Scientists Find Building Blocks of Life on Saturn's Moon Enceladus

Beneath the moon's icy crust lies an ocean that may contain the ingredients for life.
Fabienne Lang

Scientists have studied NASA's data on Saturn's moon Enceladus and its ocean and they've discovered that the basic ingredients for life are present in these waters.

Enceladus is covered in an icy layer. The ocean beneath its icy surface is bursting out plumes of liquid water into space. It is from these spurts of water that the scientists discovered organic compounds. 

These compounds contain oxygen and nitrogen — crucial in amino acid production — that are the key players in creating proteins. It's thanks to proteins that life on Earth exists. 


Ocean on Enceladus

Scientists had suspected that Enceladus' waters may contain the right ingredients to create life. 

Enceladus has water bursting out of its icy layer and into space and NASA scientists studied the chemical compounds the water contains. They discovered oxygen and nitrogen in the water. This is the first instance where these have been detected in the water. 

NASA used their Cassini spacecraft to sense the water plumes. 

Scientists Find Building Blocks of Life on Saturn's Moon Enceladus
With Enceladus nearly in front of the Sun from Cassini's viewpoint, its icy jets become clearly visible against the background. Source: NASA/JPL/Space Science Institute

This is an incredible discovery, as it means that these compounds could undergo deep-sea chemical reactions. In turn, these reactions could create amino acids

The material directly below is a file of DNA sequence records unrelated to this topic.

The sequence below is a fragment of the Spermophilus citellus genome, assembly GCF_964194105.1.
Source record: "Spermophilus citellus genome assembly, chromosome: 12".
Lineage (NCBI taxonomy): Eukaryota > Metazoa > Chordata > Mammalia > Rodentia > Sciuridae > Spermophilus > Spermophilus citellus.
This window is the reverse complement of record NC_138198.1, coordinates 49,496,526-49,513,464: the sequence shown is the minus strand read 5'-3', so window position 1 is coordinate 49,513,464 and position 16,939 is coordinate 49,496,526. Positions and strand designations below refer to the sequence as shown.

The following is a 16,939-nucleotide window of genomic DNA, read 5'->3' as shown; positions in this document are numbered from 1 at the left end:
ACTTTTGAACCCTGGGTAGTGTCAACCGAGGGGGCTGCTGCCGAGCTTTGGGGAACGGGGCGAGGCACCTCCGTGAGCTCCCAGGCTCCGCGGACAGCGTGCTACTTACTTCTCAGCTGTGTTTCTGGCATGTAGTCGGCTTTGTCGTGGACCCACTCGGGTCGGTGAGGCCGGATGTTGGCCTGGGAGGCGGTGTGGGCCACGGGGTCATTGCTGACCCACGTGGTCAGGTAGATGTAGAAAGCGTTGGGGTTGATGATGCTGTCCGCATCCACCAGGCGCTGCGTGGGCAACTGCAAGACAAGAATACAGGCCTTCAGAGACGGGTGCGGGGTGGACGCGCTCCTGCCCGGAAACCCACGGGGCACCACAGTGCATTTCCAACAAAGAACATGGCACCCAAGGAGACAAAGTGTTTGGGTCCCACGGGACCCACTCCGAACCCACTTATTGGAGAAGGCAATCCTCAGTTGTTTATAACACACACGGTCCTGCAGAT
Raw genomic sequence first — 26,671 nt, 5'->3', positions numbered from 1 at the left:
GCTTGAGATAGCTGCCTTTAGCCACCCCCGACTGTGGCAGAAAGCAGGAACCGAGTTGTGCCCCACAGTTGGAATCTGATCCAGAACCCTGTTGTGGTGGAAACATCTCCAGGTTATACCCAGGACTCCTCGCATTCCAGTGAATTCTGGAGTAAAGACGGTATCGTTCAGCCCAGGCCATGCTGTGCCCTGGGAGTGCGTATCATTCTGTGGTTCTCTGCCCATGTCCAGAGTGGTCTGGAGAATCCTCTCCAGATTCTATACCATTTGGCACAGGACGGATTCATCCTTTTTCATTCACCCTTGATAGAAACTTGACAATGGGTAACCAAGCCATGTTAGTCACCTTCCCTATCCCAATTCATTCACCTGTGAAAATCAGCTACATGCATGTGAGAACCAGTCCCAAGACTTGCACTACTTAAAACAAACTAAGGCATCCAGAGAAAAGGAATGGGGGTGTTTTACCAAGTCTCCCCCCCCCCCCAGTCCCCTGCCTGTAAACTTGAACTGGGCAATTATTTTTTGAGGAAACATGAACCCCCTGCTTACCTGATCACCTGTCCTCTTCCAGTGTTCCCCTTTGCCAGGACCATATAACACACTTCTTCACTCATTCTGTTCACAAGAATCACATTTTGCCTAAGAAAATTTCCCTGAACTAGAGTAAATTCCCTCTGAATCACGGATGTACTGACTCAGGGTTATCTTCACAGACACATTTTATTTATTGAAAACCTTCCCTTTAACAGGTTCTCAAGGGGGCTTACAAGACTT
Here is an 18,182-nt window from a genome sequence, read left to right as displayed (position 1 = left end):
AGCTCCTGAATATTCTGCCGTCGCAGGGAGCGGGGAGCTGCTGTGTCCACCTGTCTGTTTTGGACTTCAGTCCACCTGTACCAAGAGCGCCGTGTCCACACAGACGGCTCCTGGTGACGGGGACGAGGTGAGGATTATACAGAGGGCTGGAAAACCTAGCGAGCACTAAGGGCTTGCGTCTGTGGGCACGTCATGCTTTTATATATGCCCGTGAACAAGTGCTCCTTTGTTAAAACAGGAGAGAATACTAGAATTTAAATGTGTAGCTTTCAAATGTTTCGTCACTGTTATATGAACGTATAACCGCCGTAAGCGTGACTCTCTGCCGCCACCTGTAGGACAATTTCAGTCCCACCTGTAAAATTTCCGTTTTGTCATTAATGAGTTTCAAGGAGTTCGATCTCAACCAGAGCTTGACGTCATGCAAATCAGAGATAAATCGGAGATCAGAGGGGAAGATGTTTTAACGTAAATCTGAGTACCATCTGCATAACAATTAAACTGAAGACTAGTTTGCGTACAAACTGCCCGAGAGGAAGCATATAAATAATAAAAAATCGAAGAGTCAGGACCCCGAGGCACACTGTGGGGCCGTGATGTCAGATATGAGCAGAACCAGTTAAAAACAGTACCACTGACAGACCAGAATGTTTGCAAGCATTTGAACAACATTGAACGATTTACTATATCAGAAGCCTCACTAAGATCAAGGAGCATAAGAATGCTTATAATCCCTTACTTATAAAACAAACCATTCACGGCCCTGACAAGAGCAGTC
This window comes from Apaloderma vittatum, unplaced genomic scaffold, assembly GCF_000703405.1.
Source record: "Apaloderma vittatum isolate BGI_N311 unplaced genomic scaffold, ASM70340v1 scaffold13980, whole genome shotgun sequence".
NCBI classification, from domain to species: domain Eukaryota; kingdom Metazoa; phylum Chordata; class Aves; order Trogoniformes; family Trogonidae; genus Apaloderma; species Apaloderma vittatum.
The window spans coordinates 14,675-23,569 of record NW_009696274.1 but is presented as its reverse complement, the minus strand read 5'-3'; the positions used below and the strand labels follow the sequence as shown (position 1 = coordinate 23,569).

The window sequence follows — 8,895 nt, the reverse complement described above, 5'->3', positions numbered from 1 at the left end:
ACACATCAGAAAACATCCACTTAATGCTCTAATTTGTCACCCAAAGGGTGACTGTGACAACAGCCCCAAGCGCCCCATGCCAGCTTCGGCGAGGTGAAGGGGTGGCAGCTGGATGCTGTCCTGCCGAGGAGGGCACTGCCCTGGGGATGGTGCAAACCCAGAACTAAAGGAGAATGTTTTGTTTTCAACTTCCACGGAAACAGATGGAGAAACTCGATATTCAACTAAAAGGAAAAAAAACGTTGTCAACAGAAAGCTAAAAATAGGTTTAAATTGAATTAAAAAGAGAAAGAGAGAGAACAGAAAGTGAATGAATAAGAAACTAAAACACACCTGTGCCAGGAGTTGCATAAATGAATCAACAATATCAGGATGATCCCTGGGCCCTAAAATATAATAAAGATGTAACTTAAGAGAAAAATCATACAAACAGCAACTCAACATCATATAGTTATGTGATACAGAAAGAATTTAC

Co-author of the study, Frank Postberg, said in a press release: "This work shows that Enceladus' ocean has reactive building blocks in abundance, and it's another green light in the investigation of the habitability of Enceladus." 

Scientists Find Building Blocks of Life on Saturn's Moon Enceladus
This illustration shows how newly discovered organic compounds — the ingredients of amino acids — were detected by NASA's Cassini spacecraft in the ice grains emitted from Saturn's moon Enceladus. Source: NASA/JPL-Caltech

The scientists believe that Enceladus' ocean may operate much in the same way as our Earth's oceans. "If the conditions are right, these molecules coming from the deep ocean of Enceladus could be on the same reaction pathway as we see here on Earth," said Nozair Khawaja, who led the research team behind the latest discovery.

Khawaja continued, "We don't yet know if amino acids are needed for life beyond Earth, but finding the molecules that form amino acids is an important piece of the puzzle."

The findings were published on Wednesday in the Monthly Notices of the Royal Astronomical Society

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